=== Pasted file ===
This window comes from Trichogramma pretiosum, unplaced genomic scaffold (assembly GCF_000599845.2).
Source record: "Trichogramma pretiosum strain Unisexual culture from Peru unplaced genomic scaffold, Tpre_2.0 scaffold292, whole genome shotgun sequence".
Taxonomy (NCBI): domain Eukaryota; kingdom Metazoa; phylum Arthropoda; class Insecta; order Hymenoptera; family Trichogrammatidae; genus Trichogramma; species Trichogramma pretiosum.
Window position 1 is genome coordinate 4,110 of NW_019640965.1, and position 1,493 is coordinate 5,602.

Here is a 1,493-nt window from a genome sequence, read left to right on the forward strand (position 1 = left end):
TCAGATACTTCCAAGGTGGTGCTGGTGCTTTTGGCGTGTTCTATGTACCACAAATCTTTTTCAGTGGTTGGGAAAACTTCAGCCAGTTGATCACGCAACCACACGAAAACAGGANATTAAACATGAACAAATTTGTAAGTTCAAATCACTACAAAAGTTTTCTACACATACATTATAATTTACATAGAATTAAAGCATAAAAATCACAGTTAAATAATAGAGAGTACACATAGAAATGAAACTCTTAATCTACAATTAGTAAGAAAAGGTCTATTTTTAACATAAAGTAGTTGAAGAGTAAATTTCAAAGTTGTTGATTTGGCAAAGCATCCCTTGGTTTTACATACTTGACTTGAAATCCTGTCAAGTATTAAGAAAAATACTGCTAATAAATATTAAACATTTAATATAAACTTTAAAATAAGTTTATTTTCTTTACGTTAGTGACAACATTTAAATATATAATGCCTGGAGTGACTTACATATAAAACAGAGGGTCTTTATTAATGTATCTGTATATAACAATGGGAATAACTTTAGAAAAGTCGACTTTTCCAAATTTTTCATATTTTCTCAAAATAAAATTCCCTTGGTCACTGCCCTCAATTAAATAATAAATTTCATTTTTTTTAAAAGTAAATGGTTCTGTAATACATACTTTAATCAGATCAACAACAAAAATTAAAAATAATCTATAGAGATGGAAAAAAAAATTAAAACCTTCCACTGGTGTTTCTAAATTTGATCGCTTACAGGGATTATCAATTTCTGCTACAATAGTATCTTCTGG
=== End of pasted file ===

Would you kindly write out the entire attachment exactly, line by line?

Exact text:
This window comes from Trichogramma pretiosum, unplaced genomic scaffold (assembly GCF_000599845.2).
Source record: "Trichogramma pretiosum strain Unisexual culture from Peru unplaced genomic scaffold, Tpre_2.0 scaffold292, whole genome shotgun sequence".
Taxonomy (NCBI): domain Eukaryota; kingdom Metazoa; phylum Arthropoda; class Insecta; order Hymenoptera; family Trichogrammatidae; genus Trichogramma; species Trichogramma pretiosum.
Window position 1 is genome coordinate 4,110 of NW_019640965.1, and position 1,493 is coordinate 5,602.

Here is a 1,493-nt window from a genome sequence, read left to right on the forward strand (position 1 = left end):
TCAGATACTTCCAAGGTGGTGCTGGTGCTTTTGGCGTGTTCTATGTACCACAAATCTTTTTCAGTGGTTGGGAAAACTTCAGCCAGTTGATCACGCAACCACACGAAAACAGGANATTAAACATGAACAAATTTGTAAGTTCAAATCACTACAAAAGTTTTCTACACATACATTATAATTTACATAGAATTAAAGCATAAAAATCACAGTTAAATAATAGAGAGTACACATAGAAATGAAACTCTTAATCTACAATTAGTAAGAAAAGGTCTATTTTTAACATAAAGTAGTTGAAGAGTAAATTTCAAAGTTGTTGATTTGGCAAAGCATCCCTTGGTTTTACATACTTGACTTGAAATCCTGTCAAGTATTAAGAAAAATACTGCTAATAAATATTAAACATTTAATATAAACTTTAAAATAAGTTTATTTTCTTTACGTTAGTGACAACATTTAAATATATAATGCCTGGAGTGACTTACATATAAAACAGAGGGTCTTTATTAATGTATCTGTATATAACAATGGGAATAACTTTAGAAAAGTCGACTTTTCCAAATTTTTCATATTTTCTCAAAATAAAATTCCCTTGGTCACTGCCCTCAATTAAATAATAAATTTCATTTTTTTTAAAAGTAAATGGTTCTGTAATACATACTTTAATCAGATCAACAACAAAAATTAAAAATAATCTATAGAGATGGAAAAAAAAATTAAAACCTTCCACTGGTGTTTCTAAATTTGATCGCTTACAGGGATTATCAATTTCTGCTACAATAGTATCTTCTGG